Georgia is a little-known, but truly amazing country. It is one of the places where I will have stayed the longest of all my many visited countries. I’m still here after more than a month, following a brief stint in Texas for a free vaccine, 2 months in Mexico, and 1 month in Turkey (again).
In April, I ended my forced break of over a year and returned to my digital nomad lifestyle. This is what allowed me to discover this super affordable and really interesting country.
Here is an introduction to this part of my trip and 24 photos of Georgia.
Overview on the trip logistics
If you’re interested in learning more about the logistics, let me know in the comments below.
I’ll give you at least a teaser.
Georgia is in the Caucasus region, a place full of history and one I’d been wanting to visit since I read about the country on a Wizz Air flight during our 2018 trip to Europe, when we flew to 12 countries in 14 days to show how awesome ultra low-cost carriers (ULCC) are (8 flights for $200 total).
So 3 years later I’m finally there. Like neighboring Turkey, it’s at the intersection of Europe and Asia (with more European and Russian influence than Turkey I would say).
First, I’ll show you the map of where Georgia is located, because the country is not well known and often confused with the southern state in the USA (which is also pretty, I liked Savannah along the coast and Atlanta, the state’s biggest city).
The country has only 4 million residents and is about the size of the province of New Brunswick. It’s also quite mountainous and the climate is quite varied for a small country, but in Tbilisi at least, it gets cold enough in winter that I will move to another country in October.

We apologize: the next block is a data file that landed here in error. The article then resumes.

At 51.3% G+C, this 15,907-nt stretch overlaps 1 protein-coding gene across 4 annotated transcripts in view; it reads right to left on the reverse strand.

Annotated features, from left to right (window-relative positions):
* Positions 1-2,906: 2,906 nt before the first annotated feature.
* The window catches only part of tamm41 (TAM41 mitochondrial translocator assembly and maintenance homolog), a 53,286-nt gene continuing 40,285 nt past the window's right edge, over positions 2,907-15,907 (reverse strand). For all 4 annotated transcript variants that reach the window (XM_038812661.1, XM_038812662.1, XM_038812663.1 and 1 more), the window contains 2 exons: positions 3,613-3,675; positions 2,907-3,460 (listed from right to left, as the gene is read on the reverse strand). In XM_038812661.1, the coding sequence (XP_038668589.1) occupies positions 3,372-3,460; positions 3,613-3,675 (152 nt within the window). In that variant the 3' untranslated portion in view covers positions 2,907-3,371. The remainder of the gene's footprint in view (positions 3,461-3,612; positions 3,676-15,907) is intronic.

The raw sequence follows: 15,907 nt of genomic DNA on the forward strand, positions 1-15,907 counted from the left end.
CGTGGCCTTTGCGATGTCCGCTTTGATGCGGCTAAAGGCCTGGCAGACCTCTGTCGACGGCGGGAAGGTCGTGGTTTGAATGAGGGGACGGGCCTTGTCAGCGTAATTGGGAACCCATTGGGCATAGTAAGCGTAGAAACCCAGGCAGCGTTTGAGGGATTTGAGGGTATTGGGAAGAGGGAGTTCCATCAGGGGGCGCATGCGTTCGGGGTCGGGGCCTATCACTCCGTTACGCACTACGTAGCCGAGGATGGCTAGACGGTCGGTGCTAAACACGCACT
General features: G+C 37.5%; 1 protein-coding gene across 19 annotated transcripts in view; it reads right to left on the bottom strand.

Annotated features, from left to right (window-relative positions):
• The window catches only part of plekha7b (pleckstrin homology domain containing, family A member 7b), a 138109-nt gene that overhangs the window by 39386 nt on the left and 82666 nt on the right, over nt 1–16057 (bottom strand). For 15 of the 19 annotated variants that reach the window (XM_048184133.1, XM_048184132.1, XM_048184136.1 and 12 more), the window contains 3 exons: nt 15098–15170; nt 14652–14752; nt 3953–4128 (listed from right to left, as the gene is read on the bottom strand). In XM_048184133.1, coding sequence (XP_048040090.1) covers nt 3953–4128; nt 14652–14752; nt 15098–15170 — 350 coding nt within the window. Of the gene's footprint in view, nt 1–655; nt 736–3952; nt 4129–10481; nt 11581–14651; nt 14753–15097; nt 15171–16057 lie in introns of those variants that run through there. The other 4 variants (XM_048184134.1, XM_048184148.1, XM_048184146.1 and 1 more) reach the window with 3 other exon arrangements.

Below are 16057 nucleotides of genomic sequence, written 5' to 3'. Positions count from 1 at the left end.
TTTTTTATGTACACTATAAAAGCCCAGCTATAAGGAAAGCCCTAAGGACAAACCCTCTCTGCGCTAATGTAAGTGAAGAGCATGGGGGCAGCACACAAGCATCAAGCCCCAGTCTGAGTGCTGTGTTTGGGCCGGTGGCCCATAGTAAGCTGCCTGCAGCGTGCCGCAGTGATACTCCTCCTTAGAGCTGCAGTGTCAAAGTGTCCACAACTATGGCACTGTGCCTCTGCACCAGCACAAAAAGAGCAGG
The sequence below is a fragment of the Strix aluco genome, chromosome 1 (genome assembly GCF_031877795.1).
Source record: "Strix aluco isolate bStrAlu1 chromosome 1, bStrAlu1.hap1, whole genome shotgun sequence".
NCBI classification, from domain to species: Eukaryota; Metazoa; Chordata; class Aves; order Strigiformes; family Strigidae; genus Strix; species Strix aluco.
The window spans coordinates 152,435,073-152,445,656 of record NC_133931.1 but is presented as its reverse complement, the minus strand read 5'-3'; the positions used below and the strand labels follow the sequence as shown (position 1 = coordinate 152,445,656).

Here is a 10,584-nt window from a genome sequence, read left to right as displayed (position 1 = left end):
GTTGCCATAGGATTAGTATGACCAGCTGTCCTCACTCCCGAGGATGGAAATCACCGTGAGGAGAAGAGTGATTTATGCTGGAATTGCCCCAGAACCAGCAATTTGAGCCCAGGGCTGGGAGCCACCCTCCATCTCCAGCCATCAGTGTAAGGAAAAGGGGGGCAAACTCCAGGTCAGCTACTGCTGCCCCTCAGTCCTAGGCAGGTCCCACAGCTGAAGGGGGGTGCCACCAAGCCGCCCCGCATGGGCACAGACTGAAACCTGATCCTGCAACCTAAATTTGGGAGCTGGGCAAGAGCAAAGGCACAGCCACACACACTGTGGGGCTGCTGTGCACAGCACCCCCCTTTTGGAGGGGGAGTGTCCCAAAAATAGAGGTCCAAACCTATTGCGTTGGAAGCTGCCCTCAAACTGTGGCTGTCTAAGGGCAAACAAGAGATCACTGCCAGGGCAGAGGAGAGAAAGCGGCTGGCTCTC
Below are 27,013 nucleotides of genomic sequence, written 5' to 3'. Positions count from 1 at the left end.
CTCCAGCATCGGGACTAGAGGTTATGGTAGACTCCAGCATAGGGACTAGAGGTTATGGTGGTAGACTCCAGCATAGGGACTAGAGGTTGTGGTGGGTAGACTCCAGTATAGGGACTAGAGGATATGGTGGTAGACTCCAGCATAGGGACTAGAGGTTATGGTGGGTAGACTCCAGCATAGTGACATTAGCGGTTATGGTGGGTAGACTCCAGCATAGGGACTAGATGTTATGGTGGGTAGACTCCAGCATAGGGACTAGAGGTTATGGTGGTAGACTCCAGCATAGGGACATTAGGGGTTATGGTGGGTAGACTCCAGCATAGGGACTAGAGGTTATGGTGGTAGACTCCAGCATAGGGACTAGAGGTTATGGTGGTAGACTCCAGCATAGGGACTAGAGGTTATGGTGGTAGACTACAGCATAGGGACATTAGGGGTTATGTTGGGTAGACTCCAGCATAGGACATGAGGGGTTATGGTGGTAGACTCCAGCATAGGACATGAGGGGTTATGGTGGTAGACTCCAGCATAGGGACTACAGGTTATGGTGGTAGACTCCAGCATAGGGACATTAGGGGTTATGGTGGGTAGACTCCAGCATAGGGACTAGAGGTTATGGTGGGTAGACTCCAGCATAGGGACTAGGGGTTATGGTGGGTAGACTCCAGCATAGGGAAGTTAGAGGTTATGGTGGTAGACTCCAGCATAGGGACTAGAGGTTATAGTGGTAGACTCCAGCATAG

From Canada, we don’t often find low prices to this country on our cheap flight deals page, but we do find some to Europe in the $400s roundtrip. With a little flexibility, it’s sometimes cheaper to combine that with a ≈ $200 roundtrip flight from there to Georgia.
The country’s major cities, and those with commercial airports to land at, are:
- Tbilisi (TBS), the capital and by far the largest city, in the East
- Batumi (BUS), the most touristic city on the Black Sea, in the West
- Kutaisi (KUT), a city halfway in between both those cities
Traveling during the pandemic is different, but normally it is easy to enter Georgia by land from Turkey, Armenia, or Azerbaijan (Russia requires a very expensive visa for Canadians) You can do this both by bus and by train.
Because the entry rules were less restrictive by air than by land (which sometimes happens… and sometimes it’s the opposite too), I took a more expensive last-minute flight to Tbilisi (flights from Istanbul are usually around $50) from Diyarbakir (DIY), via Ankara (ESB) and Istanbul-Gökçen (SAW), for $230.
Being fully vaccinated thanks to my free Johnson & Johnson single-dose in Dallas in early April, I didn’t need to do any pre-entry or arrival testing (and no quarantine of course).
Finally, Georgia has a fairly low cost of living, I’ll talk about that again if many ask. In short, my nice private 1-bedroom apartment cost me $788 for the whole month. But that’s because I’m always at the last minute, because I saw very nice ones for half the price for the following months.